American history is full of gangsters, gunslingers, con men and serial killers. While many have been forgotten, those who live on as true-crime icons have one thing in common: an equally legendary adversary on the other side of the law with the wits and determination to bring them down. You can read about these famous pairings below, and click here for tickets to experience them for yourself at the National Law Enforcement Museum.
Cold-blooded killer and organizational mastermind, Al "Scarface" Capone rose to infamy as head of the most powerful bootlegging syndicate in Prohibition-era Chicago. Airtight alibis and a steady stream of payoffs let him literally get away with murder until the public demanded an end to the violence. Three federal agencies targeted Capone at the same time: the Bureau of Prohibition, the Internal Revenue Service and the Federal Bureau of Investigation.
At the Bureau of Prohibition, Special Agent Eliot Ness was known for being immune to bribes and threats in a city that was riddled with corruption. Ness had lived on the same street as Capone as a student, and now he was charged with the gangster's downfall. Together with a team of equally uncompromising agents, nicknamed "The Untouchables," Ness relentlessly investigated Capone's illegal breweries and other places linked to his bootlegging operations.
At the same time, IRS Special Agent Mike Malone had been sent undercover to gather evidence that the gangster had made millions of dollars on income that was never taxed. Posing as a mobster from Philadelphia, "Mysterious Mike," as his fellow agents called him, infiltrated Capone's operations and helped build the case for Capone's 1931 indictment on 22 counts of income-tax evasion.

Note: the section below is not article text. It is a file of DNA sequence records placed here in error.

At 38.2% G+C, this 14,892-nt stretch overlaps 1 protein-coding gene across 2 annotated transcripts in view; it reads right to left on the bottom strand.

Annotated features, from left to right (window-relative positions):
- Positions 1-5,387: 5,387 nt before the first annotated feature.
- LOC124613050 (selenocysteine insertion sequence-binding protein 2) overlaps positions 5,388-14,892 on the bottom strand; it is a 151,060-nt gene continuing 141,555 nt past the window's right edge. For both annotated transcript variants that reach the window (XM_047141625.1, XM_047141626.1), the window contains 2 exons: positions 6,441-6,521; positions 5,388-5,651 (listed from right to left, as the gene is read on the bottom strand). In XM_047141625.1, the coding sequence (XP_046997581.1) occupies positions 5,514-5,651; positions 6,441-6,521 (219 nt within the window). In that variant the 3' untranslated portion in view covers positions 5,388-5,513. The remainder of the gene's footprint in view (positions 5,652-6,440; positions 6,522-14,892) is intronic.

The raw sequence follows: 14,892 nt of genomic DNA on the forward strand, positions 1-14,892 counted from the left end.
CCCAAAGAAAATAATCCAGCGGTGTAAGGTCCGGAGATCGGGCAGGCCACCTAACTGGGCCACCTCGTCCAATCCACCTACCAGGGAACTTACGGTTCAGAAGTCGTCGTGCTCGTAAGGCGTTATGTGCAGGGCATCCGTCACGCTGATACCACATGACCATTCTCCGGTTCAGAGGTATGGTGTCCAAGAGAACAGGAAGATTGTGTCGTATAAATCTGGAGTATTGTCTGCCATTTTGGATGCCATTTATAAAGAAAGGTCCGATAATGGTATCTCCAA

By the time former Texas Ranger Frank Hamer joined the ongoing search for outlaws Clyde Barrow and Bonnie Parker, their crimes included countless armed robberies and the murders of multiple law enforcement officers. The fugitives were notoriously slippery and quick to fire when cornered, but Hamer learned how to anticipate their movements by studying their past travels. He formed an inter-jurisdictional posse that tracked the fugitives for 15,000 miles through 10 states before ambushing them on a rural road and gunning them down in their stolen Ford V-8.
A cattle rustler turned cold-blooded killer, Billy the Kid (born William McCarty) was still in his teens when he rose to the top of the nation's most-wanted lists. Ruthless, reckless and adept at evading the law, he met his match in a determined New Mexico county sheriff named Pat Garrett. Garrett's posse captured and jailed the Kid in late 1880—but the outlaw escaped from his death row prison cell by murdering his guards. He went back on the run until, on July 14, 1881, Garrett shot and killed him in an ambush.
Considered one of the most dangerous criminals in America, James "Six Gun" Nannery escaped from Sing Sing prison in 1928. He managed to evade authorities for the next three years by keeping a low profile, but on a rainy spring day in Dover, NJ, the fugitive's illegally parked, ostentatiously expensive car caught the eye of a quick-thinking patrol officer named Charles Ripley. Recognizing the criminal in the driver's seat, Ripley ordered him out of the vehicle before he could reach the revolvers in his pockets, the tear gas launcher in his vest or the machine gun in the rumble seat.